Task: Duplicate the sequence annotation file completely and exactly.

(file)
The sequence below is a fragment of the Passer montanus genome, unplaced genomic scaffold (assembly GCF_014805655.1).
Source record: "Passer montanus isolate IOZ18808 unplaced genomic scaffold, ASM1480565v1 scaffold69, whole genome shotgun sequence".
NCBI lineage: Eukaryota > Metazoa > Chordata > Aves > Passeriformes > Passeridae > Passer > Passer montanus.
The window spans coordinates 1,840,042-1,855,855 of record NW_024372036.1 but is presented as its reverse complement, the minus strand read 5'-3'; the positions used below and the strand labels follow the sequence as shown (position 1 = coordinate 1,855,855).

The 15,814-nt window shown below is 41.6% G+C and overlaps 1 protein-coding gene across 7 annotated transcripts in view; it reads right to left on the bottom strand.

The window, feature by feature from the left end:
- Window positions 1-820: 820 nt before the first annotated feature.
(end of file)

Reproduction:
The sequence below is a fragment of the Passer montanus genome, unplaced genomic scaffold (assembly GCF_014805655.1).
Source record: "Passer montanus isolate IOZ18808 unplaced genomic scaffold, ASM1480565v1 scaffold69, whole genome shotgun sequence".
NCBI lineage: Eukaryota > Metazoa > Chordata > Aves > Passeriformes > Passeridae > Passer > Passer montanus.
The window spans coordinates 1,840,042-1,855,855 of record NW_024372036.1 but is presented as its reverse complement, the minus strand read 5'-3'; the positions used below and the strand labels follow the sequence as shown (position 1 = coordinate 1,855,855).

The 15,814-nt window shown below is 41.6% G+C and overlaps 1 protein-coding gene across 7 annotated transcripts in view; it reads right to left on the bottom strand.

The window, feature by feature from the left end:
- Window positions 1-820: 820 nt before the first annotated feature.